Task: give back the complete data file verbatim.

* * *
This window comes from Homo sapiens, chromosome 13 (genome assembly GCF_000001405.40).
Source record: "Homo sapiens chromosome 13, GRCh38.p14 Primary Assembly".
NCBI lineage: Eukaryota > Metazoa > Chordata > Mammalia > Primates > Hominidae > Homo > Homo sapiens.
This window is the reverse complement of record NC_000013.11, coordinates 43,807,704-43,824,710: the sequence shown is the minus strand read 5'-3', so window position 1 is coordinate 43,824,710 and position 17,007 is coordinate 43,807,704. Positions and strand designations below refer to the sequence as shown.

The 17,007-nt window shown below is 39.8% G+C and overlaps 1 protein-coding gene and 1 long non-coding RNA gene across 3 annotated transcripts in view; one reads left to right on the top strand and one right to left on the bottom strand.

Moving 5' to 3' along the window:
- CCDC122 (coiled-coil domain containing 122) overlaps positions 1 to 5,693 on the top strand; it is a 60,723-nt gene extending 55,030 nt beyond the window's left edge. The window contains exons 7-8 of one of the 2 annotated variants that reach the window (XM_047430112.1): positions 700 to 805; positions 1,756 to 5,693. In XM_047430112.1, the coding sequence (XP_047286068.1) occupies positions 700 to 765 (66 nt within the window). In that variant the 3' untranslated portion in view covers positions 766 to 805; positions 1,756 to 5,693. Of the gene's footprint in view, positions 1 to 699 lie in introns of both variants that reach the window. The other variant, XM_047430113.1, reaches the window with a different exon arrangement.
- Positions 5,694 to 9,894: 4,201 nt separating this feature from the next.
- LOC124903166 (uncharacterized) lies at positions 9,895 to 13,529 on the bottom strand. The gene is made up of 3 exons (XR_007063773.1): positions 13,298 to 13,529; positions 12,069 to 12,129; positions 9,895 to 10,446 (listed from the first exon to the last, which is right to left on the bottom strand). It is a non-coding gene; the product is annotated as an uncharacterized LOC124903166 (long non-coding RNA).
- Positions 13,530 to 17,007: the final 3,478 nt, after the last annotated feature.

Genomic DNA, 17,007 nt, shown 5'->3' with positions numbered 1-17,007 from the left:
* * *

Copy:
This window comes from Homo sapiens, chromosome 13 (genome assembly GCF_000001405.40).
Source record: "Homo sapiens chromosome 13, GRCh38.p14 Primary Assembly".
NCBI lineage: Eukaryota > Metazoa > Chordata > Mammalia > Primates > Hominidae > Homo > Homo sapiens.
This window is the reverse complement of record NC_000013.11, coordinates 43,807,704-43,824,710: the sequence shown is the minus strand read 5'-3', so window position 1 is coordinate 43,824,710 and position 17,007 is coordinate 43,807,704. Positions and strand designations below refer to the sequence as shown.

The 17,007-nt window shown below is 39.8% G+C and overlaps 1 protein-coding gene and 1 long non-coding RNA gene across 3 annotated transcripts in view; one reads left to right on the top strand and one right to left on the bottom strand.

Moving 5' to 3' along the window:
- CCDC122 (coiled-coil domain containing 122) overlaps positions 1 to 5,693 on the top strand; it is a 60,723-nt gene extending 55,030 nt beyond the window's left edge. The window contains exons 7-8 of one of the 2 annotated variants that reach the window (XM_047430112.1): positions 700 to 805; positions 1,756 to 5,693. In XM_047430112.1, the coding sequence (XP_047286068.1) occupies positions 700 to 765 (66 nt within the window). In that variant the 3' untranslated portion in view covers positions 766 to 805; positions 1,756 to 5,693. Of the gene's footprint in view, positions 1 to 699 lie in introns of both variants that reach the window. The other variant, XM_047430113.1, reaches the window with a different exon arrangement.
- Positions 5,694 to 9,894: 4,201 nt separating this feature from the next.
- LOC124903166 (uncharacterized) lies at positions 9,895 to 13,529 on the bottom strand. The gene is made up of 3 exons (XR_007063773.1): positions 13,298 to 13,529; positions 12,069 to 12,129; positions 9,895 to 10,446 (listed from the first exon to the last, which is right to left on the bottom strand). It is a non-coding gene; the product is annotated as an uncharacterized LOC124903166 (long non-coding RNA).
- Positions 13,530 to 17,007: the final 3,478 nt, after the last annotated feature.

Genomic DNA, 17,007 nt, shown 5'->3' with positions numbered 1-17,007 from the left: